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  • great , I was looking for something extra to do ,gets a bit quiet midday. This role could be a usefull filler before evening surgery , I could even spice it up and put it in next years PDP! Got to be worht some CPD points too as we mull it over

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  • And there was me thinking that CQC actually had a purpose.

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  • Vinci Ho

    This report has criticised from Top to Bottom. The interesting question is ' Was the top ''leading'' the bottom ?' Or ' was the bottom influencing the top???'
    Furthermore , the concept of primary care led NHS was always a wishing thinking , easy said but never done.
    The report has just come out at the most critical time of the history of general practice in this country.
    This culture of GP battering needs to stop . We need more real time resources in all angles to do real works rather than target chasing and efficiency saving.......

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  • "GPs only expressed ‘substantive concern’ after they were specifically asked by investigators in 2009" ???

    Firstly, as an investigator you should be investigating instead of asking someone else what they thought. The clue is in your job title.

    No single organisation was to blame, except for the GPs who were not at the scene of the crime. AND all Gerada can say is let's have more GPs. Really? What for? To police the NHS? Time for you to resign, again!

    I am not a GP, and I never thought I'd say this but ... GPs should be paid double for taking the blame.

    Whitewash

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  • Next time just pay the GPs the £13 million, they'll gladly take the blame and finish the entire enquiry in .... what one hour?

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  • I am a GP and have been one for 30+ years. May I refer the good Robert Francis QC to the case of Arkell v. Pressdram (1971)?

    COI not got too long to go until you can shove your job mate!

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  • I find these reports so sad.
    Did it not occur to the Government to throw the money at improving services rather than yet another 'investigation'?
    The number of times on a ward I have been so stretched that I know my patients could be treated more promptly and efficiently if there were only more doctors. And when you try to tell someone that the response is always the same- work more efficiently. Are you not coping? The blame is pushed back on you.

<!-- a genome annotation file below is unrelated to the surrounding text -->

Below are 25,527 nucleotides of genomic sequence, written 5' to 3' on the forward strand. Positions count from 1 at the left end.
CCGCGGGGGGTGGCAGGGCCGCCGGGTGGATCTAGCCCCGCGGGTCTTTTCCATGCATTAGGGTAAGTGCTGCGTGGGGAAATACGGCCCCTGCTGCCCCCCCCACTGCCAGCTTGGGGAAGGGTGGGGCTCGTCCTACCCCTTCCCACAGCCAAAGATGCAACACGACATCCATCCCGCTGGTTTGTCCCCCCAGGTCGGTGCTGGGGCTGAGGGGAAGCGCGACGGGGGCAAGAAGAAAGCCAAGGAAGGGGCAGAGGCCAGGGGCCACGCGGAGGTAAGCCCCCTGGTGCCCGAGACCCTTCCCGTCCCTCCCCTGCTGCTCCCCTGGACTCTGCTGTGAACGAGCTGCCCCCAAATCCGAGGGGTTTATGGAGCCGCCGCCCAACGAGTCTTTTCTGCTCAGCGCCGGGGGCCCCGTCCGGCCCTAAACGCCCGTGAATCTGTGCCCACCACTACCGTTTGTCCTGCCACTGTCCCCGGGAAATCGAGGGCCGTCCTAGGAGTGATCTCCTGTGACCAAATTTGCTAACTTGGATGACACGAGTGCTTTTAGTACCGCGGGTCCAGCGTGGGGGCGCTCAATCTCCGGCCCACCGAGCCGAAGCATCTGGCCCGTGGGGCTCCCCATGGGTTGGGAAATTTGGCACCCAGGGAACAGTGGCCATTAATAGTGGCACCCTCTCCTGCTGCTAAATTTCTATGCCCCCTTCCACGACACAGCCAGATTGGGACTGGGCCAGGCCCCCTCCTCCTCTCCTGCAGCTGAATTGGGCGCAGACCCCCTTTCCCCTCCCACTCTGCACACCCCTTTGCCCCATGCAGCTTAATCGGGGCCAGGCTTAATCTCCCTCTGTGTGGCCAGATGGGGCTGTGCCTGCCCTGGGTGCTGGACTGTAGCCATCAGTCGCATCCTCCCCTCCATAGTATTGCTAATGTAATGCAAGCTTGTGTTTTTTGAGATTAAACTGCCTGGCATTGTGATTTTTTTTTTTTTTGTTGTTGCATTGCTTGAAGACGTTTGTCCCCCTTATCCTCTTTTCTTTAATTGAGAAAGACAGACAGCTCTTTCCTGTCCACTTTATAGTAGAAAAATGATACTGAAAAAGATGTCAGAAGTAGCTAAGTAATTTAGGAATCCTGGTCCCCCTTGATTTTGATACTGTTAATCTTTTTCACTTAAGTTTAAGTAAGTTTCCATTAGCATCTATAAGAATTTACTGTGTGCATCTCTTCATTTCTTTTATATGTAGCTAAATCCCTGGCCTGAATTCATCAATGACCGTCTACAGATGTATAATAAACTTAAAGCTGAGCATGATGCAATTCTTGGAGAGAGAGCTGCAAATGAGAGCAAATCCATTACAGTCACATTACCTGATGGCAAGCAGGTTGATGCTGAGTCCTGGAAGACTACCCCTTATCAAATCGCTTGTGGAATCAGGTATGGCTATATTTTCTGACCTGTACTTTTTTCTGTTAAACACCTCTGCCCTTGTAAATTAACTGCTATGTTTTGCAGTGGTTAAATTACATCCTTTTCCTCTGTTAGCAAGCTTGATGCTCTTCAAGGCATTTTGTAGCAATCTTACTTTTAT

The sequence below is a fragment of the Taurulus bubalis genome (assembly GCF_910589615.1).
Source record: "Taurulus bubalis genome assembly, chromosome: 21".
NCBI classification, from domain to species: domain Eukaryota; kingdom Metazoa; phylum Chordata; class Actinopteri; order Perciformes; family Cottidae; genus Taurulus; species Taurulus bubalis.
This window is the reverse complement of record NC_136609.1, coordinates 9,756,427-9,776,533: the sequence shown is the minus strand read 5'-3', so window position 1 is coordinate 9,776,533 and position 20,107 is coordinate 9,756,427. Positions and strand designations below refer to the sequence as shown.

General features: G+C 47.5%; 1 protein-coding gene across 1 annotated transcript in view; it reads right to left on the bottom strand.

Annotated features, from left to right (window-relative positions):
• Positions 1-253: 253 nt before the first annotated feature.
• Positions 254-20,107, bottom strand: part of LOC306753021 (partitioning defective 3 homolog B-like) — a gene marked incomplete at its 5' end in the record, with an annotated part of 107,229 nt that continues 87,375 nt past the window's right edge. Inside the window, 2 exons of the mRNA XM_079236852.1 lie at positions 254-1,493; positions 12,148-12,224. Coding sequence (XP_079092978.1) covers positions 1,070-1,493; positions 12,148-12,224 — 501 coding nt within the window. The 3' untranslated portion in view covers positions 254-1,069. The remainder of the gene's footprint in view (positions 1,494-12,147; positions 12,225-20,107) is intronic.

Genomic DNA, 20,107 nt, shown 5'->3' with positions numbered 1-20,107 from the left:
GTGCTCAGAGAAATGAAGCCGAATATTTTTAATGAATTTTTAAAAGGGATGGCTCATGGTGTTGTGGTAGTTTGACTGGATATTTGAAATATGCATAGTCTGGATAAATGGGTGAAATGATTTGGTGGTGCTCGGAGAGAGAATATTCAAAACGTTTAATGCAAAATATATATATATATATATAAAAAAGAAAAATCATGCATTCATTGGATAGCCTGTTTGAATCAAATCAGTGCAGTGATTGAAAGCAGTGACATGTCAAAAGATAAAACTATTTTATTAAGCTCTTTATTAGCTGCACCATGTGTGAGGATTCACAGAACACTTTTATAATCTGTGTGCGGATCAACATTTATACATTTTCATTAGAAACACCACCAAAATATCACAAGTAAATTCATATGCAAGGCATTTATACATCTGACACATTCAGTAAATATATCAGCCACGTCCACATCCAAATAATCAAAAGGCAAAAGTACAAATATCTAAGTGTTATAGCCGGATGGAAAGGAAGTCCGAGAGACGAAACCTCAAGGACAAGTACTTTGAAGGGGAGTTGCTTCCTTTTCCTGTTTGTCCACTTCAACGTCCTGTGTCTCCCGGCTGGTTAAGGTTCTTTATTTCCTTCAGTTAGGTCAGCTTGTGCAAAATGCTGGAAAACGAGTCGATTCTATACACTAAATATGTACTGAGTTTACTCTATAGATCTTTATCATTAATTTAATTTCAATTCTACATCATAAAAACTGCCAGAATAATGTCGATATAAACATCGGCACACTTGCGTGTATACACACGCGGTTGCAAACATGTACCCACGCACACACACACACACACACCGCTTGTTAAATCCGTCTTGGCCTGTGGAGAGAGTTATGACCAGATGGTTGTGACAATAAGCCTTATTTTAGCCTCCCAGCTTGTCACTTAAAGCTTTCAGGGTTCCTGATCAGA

Is this report going to fix that?

    Being a doctor seems to mean that you give up your right to be a person- and become a public punch bag. I'm only a trainee and I'm already getting tired of delivering substandard care due to poor staffing levels, working in ridiculous systems (has anyone come across dementia nurses who earn tens of thousands of pounds a year to only ask 'have you been more forgetful'- they refuse to do an AMMT) and being criticised by this Government.
    But we all just take it don't we.

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  • Scandals like this will happen more often in the future as this government is gagging NHS staff by preventing whistle blowing.

    The worst example of this is the requirement now for doctors to revalidate their licence to practice every 5 years for which they will need appraisals from their employer. Doctors will now be discouraged from highlighting patient safety concerns as they will not want to loose their licence to practice medicine due to an unfavourable employer appraisal.

    With the increasing likelihood of doctors working for cost cutting private sector employers in the future, one shudders to think of the potential dangers to patients if doctors cannot highlight safety concerns for fear of loosing their licence to practice medicine.

    These revalidation requirements and other similar NHS staff gagging measures must be scrapped to prevent future patients deaths and scandals even bigger than this fiasco where the authorities also failed to listen to similar concerns raised. They will probably not heed this warning about revalidation either and when more future deaths and scandals occur will ask why no one said anything.

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  • Not long to go now until I retire :))